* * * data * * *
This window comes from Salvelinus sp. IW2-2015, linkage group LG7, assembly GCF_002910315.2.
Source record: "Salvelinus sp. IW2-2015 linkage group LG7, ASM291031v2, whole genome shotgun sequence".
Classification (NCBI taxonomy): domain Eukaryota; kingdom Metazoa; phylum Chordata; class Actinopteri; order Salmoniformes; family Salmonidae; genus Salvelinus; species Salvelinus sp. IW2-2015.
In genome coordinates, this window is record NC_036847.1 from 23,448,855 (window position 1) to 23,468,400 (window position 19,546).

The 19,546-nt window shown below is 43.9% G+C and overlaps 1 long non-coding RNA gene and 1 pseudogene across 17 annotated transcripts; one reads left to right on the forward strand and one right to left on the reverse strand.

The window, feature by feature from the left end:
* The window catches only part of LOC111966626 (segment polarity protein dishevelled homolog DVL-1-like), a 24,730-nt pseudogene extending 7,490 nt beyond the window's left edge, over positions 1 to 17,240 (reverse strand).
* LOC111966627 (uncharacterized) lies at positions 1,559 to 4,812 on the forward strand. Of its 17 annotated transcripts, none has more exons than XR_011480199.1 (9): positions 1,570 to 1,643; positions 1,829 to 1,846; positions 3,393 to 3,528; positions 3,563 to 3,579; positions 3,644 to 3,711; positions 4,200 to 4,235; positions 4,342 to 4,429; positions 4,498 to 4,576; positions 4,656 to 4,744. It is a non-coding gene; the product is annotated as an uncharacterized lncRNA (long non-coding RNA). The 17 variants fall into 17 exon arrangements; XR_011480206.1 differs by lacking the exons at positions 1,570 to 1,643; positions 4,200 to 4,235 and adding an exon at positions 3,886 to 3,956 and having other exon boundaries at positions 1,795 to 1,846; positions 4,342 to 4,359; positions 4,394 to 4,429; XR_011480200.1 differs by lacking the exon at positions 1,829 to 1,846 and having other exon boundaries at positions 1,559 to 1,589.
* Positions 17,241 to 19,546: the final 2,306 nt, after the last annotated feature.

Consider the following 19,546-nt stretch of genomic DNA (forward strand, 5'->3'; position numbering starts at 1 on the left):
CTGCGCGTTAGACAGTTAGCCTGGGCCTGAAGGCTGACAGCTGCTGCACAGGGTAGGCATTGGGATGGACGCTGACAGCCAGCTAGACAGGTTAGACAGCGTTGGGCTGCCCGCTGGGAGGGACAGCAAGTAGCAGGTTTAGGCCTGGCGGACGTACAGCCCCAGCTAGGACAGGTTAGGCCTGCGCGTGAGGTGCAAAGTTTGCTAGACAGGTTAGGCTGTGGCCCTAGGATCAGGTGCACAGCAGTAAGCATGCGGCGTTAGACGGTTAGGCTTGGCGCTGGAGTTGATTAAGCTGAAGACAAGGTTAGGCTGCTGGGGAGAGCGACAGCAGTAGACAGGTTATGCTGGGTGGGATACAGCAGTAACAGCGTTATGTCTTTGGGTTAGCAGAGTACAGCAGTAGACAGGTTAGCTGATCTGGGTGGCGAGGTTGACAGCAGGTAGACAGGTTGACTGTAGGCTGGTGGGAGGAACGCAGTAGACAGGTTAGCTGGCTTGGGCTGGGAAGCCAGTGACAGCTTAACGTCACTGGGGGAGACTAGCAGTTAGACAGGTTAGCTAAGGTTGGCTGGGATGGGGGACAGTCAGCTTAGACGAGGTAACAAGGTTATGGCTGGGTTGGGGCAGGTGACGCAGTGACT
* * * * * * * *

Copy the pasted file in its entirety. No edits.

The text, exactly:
This window comes from Salvelinus sp. IW2-2015, linkage group LG7, assembly GCF_002910315.2.
Source record: "Salvelinus sp. IW2-2015 linkage group LG7, ASM291031v2, whole genome shotgun sequence".
Classification (NCBI taxonomy): domain Eukaryota; kingdom Metazoa; phylum Chordata; class Actinopteri; order Salmoniformes; family Salmonidae; genus Salvelinus; species Salvelinus sp. IW2-2015.
In genome coordinates, this window is record NC_036847.1 from 23,448,855 (window position 1) to 23,468,400 (window position 19,546).

The 19,546-nt window shown below is 43.9% G+C and overlaps 1 long non-coding RNA gene and 1 pseudogene across 17 annotated transcripts; one reads left to right on the forward strand and one right to left on the reverse strand.

The window, feature by feature from the left end:
* The window catches only part of LOC111966626 (segment polarity protein dishevelled homolog DVL-1-like), a 24,730-nt pseudogene extending 7,490 nt beyond the window's left edge, over positions 1 to 17,240 (reverse strand).
* LOC111966627 (uncharacterized) lies at positions 1,559 to 4,812 on the forward strand. Of its 17 annotated transcripts, none has more exons than XR_011480199.1 (9): positions 1,570 to 1,643; positions 1,829 to 1,846; positions 3,393 to 3,528; positions 3,563 to 3,579; positions 3,644 to 3,711; positions 4,200 to 4,235; positions 4,342 to 4,429; positions 4,498 to 4,576; positions 4,656 to 4,744. It is a non-coding gene; the product is annotated as an uncharacterized lncRNA (long non-coding RNA). The 17 variants fall into 17 exon arrangements; XR_011480206.1 differs by lacking the exons at positions 1,570 to 1,643; positions 4,200 to 4,235 and adding an exon at positions 3,886 to 3,956 and having other exon boundaries at positions 1,795 to 1,846; positions 4,342 to 4,359; positions 4,394 to 4,429; XR_011480200.1 differs by lacking the exon at positions 1,829 to 1,846 and having other exon boundaries at positions 1,559 to 1,589.
* Positions 17,241 to 19,546: the final 2,306 nt, after the last annotated feature.

Consider the following 19,546-nt stretch of genomic DNA (forward strand, 5'->3'; position numbering starts at 1 on the left):
CTGCGCGTTAGACAGTTAGCCTGGGCCTGAAGGCTGACAGCTGCTGCACAGGGTAGGCATTGGGATGGACGCTGACAGCCAGCTAGACAGGTTAGACAGCGTTGGGCTGCCCGCTGGGAGGGACAGCAAGTAGCAGGTTTAGGCCTGGCGGACGTACAGCCCCAGCTAGGACAGGTTAGGCCTGCGCGTGAGGTGCAAAGTTTGCTAGACAGGTTAGGCTGTGGCCCTAGGATCAGGTGCACAGCAGTAAGCATGCGGCGTTAGACGGTTAGGCTTGGCGCTGGAGTTGATTAAGCTGAAGACAAGGTTAGGCTGCTGGGGAGAGCGACAGCAGTAGACAGGTTATGCTGGGTGGGATACAGCAGTAACAGCGTTATGTCTTTGGGTTAGCAGAGTACAGCAGTAGACAGGTTAGCTGATCTGGGTGGCGAGGTTGACAGCAGGTAGACAGGTTGACTGTAGGCTGGTGGGAGGAACGCAGTAGACAGGTTAGCTGGCTTGGGCTGGGAAGCCAGTGACAGCTTAACGTCACTGGGGGAGACTAGCAGTTAGACAGGTTAGCTAAGGTTGGCTGGGATGGGGGACAGTCAGCTTAGACGAGGTAACAAGGTTATGGCTGGGTTGGGGCAGGTGACGCAGTGACT